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Being a Catholic and a citizen

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Archbishop Dennis M. Schnurr’s column for July

The Declaration of Independence, which we celebrate on July 4, declares the rights of life, liberty, and the pursuit of happiness to be God-given and therefore “unalienable.” Catholic social justice teaching agrees. These are not only civil rights, but human rights.

The Church also recognizes that with these rights come responsibilities, including the responsibility to act for the common good as conscientious citizens of our country and our local community.

This spring brought another election season marred by a great degree of negativity and incivility. In this discouraging environment, it can be tempting to opt out of voting and other aspects of political life. As Catholics, we should do just the opposite. Our civic engagement is needed now more than ever to bring salt and light (Mt 5:13-16) to the political process.

“In the Catholic Tradition, responsible citizenship is a virtue, and participation in political life is a moral obligation,” the Catholic bishops of the United States noted in their 2015 document “Forming Consciences for Faithful Citizenship.”

“Unfortunately, politics in our country often can be a contest of powerful interests, partisan attacks, sound bites, and media hype. The Church calls for a different kind of political engagement: one shaped by the moral convictions of well-formed consciences and focused on the dignity of every human being, the pursuit of the common good, and the protection of the weak and the vulnerable. As Pope Francis reminds us, ‘Politics, though often denigrated, remains a lofty vocation and one of the highest forms of charity, inasmuch as it seeks the common good.’”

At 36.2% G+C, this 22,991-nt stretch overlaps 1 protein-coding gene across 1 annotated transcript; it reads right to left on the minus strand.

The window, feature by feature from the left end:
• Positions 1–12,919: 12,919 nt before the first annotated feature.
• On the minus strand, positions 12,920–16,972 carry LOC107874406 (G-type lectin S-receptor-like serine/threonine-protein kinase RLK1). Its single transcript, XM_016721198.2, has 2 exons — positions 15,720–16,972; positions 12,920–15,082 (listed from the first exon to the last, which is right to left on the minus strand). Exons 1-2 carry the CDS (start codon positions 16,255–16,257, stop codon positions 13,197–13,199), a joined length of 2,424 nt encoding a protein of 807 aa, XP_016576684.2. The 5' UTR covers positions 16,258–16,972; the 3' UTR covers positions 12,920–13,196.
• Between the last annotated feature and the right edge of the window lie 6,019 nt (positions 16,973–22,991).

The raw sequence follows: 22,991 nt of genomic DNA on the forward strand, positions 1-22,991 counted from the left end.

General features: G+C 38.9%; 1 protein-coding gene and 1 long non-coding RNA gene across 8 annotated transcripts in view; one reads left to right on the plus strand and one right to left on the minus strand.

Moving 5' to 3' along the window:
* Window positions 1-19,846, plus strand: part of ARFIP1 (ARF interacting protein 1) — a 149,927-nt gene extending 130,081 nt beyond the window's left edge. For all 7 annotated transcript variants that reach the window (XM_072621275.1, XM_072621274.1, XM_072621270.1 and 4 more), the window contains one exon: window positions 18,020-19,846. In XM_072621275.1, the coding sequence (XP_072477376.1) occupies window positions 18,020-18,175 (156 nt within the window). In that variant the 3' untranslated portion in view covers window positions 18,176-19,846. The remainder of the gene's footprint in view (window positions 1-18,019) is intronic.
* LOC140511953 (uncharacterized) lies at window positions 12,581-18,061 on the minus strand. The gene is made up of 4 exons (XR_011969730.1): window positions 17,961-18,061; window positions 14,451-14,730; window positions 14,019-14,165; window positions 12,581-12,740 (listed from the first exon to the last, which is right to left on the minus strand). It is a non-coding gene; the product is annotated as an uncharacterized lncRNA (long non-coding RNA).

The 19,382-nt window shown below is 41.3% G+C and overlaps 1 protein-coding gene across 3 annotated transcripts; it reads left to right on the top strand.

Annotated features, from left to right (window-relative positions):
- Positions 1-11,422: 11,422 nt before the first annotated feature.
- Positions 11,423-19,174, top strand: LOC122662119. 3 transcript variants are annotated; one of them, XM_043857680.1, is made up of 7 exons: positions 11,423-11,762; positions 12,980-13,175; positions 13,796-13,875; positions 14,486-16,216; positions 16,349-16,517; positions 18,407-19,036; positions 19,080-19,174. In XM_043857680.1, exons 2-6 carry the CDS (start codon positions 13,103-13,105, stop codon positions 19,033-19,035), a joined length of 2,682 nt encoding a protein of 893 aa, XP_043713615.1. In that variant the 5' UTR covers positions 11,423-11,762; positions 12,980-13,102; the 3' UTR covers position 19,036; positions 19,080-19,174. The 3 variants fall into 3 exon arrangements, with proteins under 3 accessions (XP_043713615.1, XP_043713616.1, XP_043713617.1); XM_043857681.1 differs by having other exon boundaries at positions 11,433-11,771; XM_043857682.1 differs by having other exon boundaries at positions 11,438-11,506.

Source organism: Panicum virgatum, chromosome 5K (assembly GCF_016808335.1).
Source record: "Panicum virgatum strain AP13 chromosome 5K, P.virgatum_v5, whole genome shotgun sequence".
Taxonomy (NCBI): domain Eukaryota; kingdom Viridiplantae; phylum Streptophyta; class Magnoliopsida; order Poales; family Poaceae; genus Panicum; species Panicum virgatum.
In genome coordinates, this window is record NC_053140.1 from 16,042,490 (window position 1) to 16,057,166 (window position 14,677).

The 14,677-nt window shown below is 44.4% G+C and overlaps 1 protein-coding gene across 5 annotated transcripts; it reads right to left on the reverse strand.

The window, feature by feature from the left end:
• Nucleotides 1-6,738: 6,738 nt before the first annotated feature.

And the Church teaches that politics is not just for politicians. “As far as possible citizens should take an active part in public life,” the Catechism of the Catholic Church teaches (no. 1915). That means not only voting but also studying issues and candidates, keeping in mind that Catholics have no permanent home in any political party.

There is something else we should do as Catholic citizens: pray for our leaders. St. Paul urged “that supplications, prayers, petitions and thanksgivings be offered to everyone, for kings and for all in authority, that we may lead a quiet and a tranquil life in all devotion and dignity” (1 Tim 2:1-2).

In response to this biblical injunction, Archbishop John Carroll of Baltimore wrote a prayer on Nov. 10, 1791 that was to be read in the parishes of his diocese. He was the first Catholic bishop in the United States and a cousin of Charles Carroll, the only Catholic signer of the Declaration of Independence. In part, Archbishop Carroll’s prayer read:


“We pray, O God of might, wisdom and justice, through whom authority is rightly administered, laws are enacted, and judgment decreed, assist with your Holy Spirit of counsel and fortitude the president of these United States, that his administration
may be conducted in righteousness and be
eminently useful to your people over whom
he presides. …”


Archbishop Carroll also asked that divine wisdom “direct the deliberations of Congress, and shine forth in all the prceedings and laws framed for our rule and government, so that they may tend to the preservation of peace, the promotion of national happiness, the increase of industry, sobriety and useful knowledge; and may perpetuate to us the blessing of equal liberty.”

And he prayed “for his excellency, the governor of this state, for the members of the assembly, for all judges, magistrates, and other officers who are appointed to guard our political welfare, that they may be enabled, by your powerful protection, to discharge the duties of their respective stations with honesty and ability.”

Let us make Archbishop Carroll’s prayer our own, for it is still relevant today.


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